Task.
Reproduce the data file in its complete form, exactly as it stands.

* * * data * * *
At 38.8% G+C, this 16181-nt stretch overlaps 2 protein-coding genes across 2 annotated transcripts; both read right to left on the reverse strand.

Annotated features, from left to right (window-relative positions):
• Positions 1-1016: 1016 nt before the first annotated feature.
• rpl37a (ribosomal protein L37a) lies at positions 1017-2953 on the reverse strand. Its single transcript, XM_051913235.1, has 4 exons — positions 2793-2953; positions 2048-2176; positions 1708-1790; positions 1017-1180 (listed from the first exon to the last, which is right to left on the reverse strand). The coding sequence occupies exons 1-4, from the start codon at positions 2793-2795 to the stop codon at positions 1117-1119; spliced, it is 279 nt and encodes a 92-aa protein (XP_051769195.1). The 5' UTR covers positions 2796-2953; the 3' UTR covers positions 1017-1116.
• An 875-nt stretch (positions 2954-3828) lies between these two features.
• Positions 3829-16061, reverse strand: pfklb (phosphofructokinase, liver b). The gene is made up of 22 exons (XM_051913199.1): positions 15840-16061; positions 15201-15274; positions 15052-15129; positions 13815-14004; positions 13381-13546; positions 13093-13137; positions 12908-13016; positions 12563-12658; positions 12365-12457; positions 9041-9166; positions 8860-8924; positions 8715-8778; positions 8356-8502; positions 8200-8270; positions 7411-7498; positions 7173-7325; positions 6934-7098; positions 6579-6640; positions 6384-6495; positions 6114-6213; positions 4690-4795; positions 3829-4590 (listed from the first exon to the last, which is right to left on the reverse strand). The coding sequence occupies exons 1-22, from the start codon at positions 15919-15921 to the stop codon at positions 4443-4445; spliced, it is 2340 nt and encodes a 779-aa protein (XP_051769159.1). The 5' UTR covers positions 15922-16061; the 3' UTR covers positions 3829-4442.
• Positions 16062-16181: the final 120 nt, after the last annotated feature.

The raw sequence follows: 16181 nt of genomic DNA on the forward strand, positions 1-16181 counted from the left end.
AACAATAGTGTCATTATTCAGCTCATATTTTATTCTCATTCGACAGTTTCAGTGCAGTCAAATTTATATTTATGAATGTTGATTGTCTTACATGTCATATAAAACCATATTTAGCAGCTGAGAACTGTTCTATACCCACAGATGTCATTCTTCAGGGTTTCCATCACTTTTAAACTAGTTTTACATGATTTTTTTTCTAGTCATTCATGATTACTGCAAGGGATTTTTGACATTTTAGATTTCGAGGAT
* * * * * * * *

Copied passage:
At 38.8% G+C, this 16181-nt stretch overlaps 2 protein-coding genes across 2 annotated transcripts; both read right to left on the reverse strand.

Annotated features, from left to right (window-relative positions):
• Positions 1-1016: 1016 nt before the first annotated feature.
• rpl37a (ribosomal protein L37a) lies at positions 1017-2953 on the reverse strand. Its single transcript, XM_051913235.1, has 4 exons — positions 2793-2953; positions 2048-2176; positions 1708-1790; positions 1017-1180 (listed from the first exon to the last, which is right to left on the reverse strand). The coding sequence occupies exons 1-4, from the start codon at positions 2793-2795 to the stop codon at positions 1117-1119; spliced, it is 279 nt and encodes a 92-aa protein (XP_051769195.1). The 5' UTR covers positions 2796-2953; the 3' UTR covers positions 1017-1116.
• An 875-nt stretch (positions 2954-3828) lies between these two features.
• Positions 3829-16061, reverse strand: pfklb (phosphofructokinase, liver b). The gene is made up of 22 exons (XM_051913199.1): positions 15840-16061; positions 15201-15274; positions 15052-15129; positions 13815-14004; positions 13381-13546; positions 13093-13137; positions 12908-13016; positions 12563-12658; positions 12365-12457; positions 9041-9166; positions 8860-8924; positions 8715-8778; positions 8356-8502; positions 8200-8270; positions 7411-7498; positions 7173-7325; positions 6934-7098; positions 6579-6640; positions 6384-6495; positions 6114-6213; positions 4690-4795; positions 3829-4590 (listed from the first exon to the last, which is right to left on the reverse strand). The coding sequence occupies exons 1-22, from the start codon at positions 15919-15921 to the stop codon at positions 4443-4445; spliced, it is 2340 nt and encodes a 779-aa protein (XP_051769159.1). The 5' UTR covers positions 15922-16061; the 3' UTR covers positions 3829-4442.
• Positions 16062-16181: the final 120 nt, after the last annotated feature.

The raw sequence follows: 16181 nt of genomic DNA on the forward strand, positions 1-16181 counted from the left end.
AACAATAGTGTCATTATTCAGCTCATATTTTATTCTCATTCGACAGTTTCAGTGCAGTCAAATTTATATTTATGAATGTTGATTGTCTTACATGTCATATAAAACCATATTTAGCAGCTGAGAACTGTTCTATACCCACAGATGTCATTCTTCAGGGTTTCCATCACTTTTAAACTAGTTTTACATGATTTTTTTTCTAGTCATTCATGATTACTGCAAGGGATTTTTGACATTTTAGATTTCGAGGAT